The Federal Arbitration Act (“FAA”), 9 U.S.C. § 1, et seq., does not contain an express preemption provision, nor was it intended to be the exclusive codified arbitration law in all circumstances. However, the United States Supreme Court has repeatedly taught that where the FAA applies, it is deemed to supersede state laws that are inconsistent with its provisions and purposes. Yet recent decisions by the highest courts of North Carolina and New Hampshire provide examples of continued efforts by state courts to chip away at the preemptive effect of the FAA concerning the interpretation and enforcement of arbitration agreements and the confirmation or vacatur of arbitral awards.
Don Davis is a Practice Group Associate in the firm’s Washington DC office. He has represented clients in a wide variety of cases that have touched upon a number of issues including employment contracts, wage and hour disputes, employment discrimination, disability accommodations, wrongful discharge claims, family and medical leave, defamation, and whistleblower rights.
UPDATE: On February 8, 2017, the Supreme Court announced that it would delay until its October 2017 term oral arguments in the consolidated cases concerning the enforceability of class arbitration waivers in employment agreements. (This updates our Blogpost dated Jan. 31, 2017.)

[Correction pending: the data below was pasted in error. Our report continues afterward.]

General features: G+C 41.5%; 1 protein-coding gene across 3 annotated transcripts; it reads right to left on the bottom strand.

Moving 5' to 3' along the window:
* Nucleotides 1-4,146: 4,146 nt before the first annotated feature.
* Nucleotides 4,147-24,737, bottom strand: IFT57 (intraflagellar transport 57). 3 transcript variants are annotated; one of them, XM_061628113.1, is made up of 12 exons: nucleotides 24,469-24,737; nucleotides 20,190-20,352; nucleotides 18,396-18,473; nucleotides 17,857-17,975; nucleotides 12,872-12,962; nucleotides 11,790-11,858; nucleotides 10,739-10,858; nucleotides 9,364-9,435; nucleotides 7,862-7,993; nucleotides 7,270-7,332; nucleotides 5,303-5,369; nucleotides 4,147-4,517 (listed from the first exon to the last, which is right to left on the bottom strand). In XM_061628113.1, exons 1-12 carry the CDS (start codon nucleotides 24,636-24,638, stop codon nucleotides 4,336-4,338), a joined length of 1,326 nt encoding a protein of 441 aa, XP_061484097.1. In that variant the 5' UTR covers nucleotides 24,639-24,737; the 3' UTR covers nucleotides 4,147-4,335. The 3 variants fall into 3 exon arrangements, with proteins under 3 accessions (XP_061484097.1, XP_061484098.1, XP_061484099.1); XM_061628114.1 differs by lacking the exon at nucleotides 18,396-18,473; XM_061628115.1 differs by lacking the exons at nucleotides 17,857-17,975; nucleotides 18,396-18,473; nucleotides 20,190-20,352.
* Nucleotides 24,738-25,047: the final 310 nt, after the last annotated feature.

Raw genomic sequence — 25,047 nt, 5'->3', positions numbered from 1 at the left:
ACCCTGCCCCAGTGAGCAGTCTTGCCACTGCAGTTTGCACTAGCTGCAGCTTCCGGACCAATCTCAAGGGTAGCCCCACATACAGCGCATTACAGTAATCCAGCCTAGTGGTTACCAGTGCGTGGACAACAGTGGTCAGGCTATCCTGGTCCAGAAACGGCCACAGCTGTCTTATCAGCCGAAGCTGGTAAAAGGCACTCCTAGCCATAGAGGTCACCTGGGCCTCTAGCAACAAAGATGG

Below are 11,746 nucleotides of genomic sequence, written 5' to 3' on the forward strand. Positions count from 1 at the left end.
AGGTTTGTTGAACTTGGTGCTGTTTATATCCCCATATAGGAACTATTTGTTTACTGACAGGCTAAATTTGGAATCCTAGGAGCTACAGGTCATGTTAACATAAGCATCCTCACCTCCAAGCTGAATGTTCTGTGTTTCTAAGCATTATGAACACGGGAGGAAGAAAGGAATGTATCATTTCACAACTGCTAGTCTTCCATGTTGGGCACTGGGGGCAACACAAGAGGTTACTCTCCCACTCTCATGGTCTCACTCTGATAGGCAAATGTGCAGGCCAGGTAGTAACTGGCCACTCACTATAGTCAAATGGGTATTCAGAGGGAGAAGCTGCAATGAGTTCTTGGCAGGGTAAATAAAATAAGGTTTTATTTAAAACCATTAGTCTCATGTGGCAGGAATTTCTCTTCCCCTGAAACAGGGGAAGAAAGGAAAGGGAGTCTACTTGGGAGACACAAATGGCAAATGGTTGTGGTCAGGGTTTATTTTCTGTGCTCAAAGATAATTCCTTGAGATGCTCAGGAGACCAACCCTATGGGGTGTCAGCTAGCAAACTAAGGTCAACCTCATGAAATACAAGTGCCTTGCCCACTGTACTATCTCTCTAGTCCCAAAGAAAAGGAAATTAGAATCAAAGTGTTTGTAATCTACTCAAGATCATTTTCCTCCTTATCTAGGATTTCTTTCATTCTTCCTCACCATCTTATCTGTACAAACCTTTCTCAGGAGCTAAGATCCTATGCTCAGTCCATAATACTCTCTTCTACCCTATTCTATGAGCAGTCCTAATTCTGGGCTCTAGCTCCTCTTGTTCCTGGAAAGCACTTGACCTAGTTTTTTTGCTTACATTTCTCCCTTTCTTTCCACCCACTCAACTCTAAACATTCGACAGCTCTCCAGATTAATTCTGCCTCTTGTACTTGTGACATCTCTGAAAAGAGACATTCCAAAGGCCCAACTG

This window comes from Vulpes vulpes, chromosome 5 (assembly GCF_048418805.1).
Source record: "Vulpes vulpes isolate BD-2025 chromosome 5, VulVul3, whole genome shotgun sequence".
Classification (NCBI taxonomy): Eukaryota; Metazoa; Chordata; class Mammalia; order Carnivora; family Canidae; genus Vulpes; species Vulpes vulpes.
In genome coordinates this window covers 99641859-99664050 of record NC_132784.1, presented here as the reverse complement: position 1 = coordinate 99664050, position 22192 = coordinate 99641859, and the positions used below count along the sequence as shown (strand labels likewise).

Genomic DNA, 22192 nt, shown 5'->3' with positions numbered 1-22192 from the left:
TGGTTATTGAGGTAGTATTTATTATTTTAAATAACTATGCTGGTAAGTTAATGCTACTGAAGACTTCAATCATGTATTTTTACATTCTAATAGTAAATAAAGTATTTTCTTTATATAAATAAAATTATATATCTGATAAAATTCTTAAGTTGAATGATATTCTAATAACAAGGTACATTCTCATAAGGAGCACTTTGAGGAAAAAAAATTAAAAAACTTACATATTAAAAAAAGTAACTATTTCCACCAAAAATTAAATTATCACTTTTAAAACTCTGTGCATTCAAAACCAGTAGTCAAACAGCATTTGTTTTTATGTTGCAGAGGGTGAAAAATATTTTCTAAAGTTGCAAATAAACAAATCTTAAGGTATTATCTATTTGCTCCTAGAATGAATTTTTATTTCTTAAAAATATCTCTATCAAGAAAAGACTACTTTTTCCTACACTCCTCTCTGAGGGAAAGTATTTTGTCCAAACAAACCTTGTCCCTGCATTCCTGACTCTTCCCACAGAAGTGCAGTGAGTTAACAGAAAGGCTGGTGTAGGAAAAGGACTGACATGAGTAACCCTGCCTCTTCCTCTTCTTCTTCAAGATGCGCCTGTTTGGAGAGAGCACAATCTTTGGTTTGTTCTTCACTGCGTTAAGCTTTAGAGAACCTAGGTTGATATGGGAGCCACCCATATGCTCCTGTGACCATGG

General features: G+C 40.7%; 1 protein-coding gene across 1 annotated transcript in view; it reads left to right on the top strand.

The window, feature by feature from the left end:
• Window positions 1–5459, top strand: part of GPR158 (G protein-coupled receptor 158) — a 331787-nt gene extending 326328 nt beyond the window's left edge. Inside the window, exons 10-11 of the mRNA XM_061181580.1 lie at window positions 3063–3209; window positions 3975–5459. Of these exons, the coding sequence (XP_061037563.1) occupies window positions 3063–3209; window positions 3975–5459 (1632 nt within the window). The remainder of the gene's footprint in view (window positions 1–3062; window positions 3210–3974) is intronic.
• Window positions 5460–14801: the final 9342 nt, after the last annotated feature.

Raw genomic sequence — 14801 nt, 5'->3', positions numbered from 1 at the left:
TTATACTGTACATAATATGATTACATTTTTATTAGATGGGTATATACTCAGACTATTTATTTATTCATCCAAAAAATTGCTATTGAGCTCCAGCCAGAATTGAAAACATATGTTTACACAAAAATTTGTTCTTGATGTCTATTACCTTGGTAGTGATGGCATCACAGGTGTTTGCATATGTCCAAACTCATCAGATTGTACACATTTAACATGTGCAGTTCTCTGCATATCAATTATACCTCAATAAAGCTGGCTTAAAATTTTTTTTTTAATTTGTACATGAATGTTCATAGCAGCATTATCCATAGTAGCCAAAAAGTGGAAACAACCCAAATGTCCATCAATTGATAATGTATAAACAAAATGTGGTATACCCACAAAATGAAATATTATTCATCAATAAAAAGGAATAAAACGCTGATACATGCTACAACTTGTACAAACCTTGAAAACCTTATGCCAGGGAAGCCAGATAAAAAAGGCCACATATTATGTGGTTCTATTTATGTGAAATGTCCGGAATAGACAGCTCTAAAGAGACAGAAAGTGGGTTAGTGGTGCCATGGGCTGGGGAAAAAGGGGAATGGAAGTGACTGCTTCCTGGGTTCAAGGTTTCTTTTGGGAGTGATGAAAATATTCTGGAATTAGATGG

Many anticipate that Judge Gorsuch will have been confirmed by the Senate by then, which likely explains the Supreme Court’s decision to delay oral argument. Because the Court granted certiorari based upon a Circuit split, it presumably hopes to avoid a possible 4-4 vote by the current Justices, which would permit the various Circuit Court rulings to stand, leaving the matter unresolved nationally.
While we expect that Justice Gorsuch, a reputed strict constructionist, will in effect be a pro arbitration judge, his questions during oral argument will offer a glimpse of how he might decide the particular issues presented here concerning employment class arbitration.
The Supreme Court is currently set to answer the question of whether employees must be permitted, if they choose, to pursue relief collectively in an arbitration proceeding. Is that “concerted activity” that is protected by the National Labor Relations Act, and does that statutory provision supervene the provisions of the Federal Arbitration Act and the right to contract freely? And specifically, is a waiver of class actions in an arbitration clause in an employment agreement enforceable?